Did you think the dairy aisle was the only place to get calcium?
Even if you aren’t an expert in nutrition, you probably know a thing or two about calcium. Most people know the mineral is important for bone health, and you probably picture a glass of milk or a yogurt parfait. When it comes to good food sources of calcium, everyone tends to think of dairy first.
However, experts now have a more nuanced understanding of calcium and bone health. Strong bones require other key nutrients, according to the Harvard T. H. Chan School of Public Health: vitamin K, vitamin D, protein, and vitamin A, to name a few.
And another thing: Dairy products can be high in saturated fats and cholesterol, and consuming large quantities of full-fat dairy every day may increase your risk of heart disease. For this reason, nutrition experts recommend getting your calcium from a variety of dietary sources—not just dairy.
The National Academy of Sciences recommends 1,000 mg of calcium per day for people ages 19 to 50—including women who are pregnant or breastfeeding. Those over 50 should increase their intake to 1,200 mg. However, this recommendation is high and is meant to ensure adequate intake. By contrast, the World Health Organization (WHO) simply suggests a minimum of 400 to 500 mg of calcium per day to prevent osteoporosis. WHO also stresses other crucial habits besides calcium intake to keep bones healthy, such as physical activity, low sodium intake, and ample consumption of fresh fruits and veggies.
Here are some of the top sources of calcium, in and out of the dairy aisle.
Low-fat yogurt: 415 mg in 8 oz
Collard greens: 357 mg in 1 cup (cooked)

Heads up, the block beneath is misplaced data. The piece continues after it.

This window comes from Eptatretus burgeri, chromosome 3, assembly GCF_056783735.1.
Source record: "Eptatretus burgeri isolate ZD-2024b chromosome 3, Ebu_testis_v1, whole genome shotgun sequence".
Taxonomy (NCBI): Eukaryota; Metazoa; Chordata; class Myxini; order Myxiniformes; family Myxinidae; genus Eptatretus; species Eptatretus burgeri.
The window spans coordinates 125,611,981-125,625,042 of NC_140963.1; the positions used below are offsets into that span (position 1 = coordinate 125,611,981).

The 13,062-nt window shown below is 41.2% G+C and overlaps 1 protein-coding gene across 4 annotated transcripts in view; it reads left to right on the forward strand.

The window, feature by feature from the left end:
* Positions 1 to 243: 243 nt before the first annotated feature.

Skim milk: 306 mg in 1 cup
Soy milk: 306 m in 1 cup, depending on the brand
Black-eyed peas: 211 mg in 1 cup
Canned salmon: 181 mg in 3 oz
Calcium-set tofu: 163 mg in 3 oz
Bok choy: 158 mg in 1 cup (cooked)
A non-dairy source of calcium, such as collard greens, has benefits beyond bone health, such as a ton of digestion-friendly fiber and a host of nutrients—folate, phosphorus, and potassium, to name a few. It also has far fewer calories than dairy, has no saturated fat, and contains zero grams of cholesterol (nice!).
Calcium: What's best for your bones and health? Cambridge, MA: Harvard T.H. Chan School of Public Health. (Accessed on July 6, 2017 at https://www.hsph.harvard.edu/nutritionsource/calcium-full-story/.)
Diet, nutrition and the prevention of chronic diseases. Geneva, Switzerland: World Health Organization, 2002. Report no. 916. (Accessed on July 20, 2017 at http://www.who.int/dietphysicalactivity/publications/trs916/en/gsfao_osteo.pdf.)
Duyff, RL. Complete food & nutrition guide. 5th ed. New York, NY: Houghton Mifflin Harcourt; 2017.
USDA food composition databases. Beltsville, MD: U.S. Department of Agriculture. (Accessed on July 6, 2017 at https://ndb.nal.usda.gov/ndb/search/list.)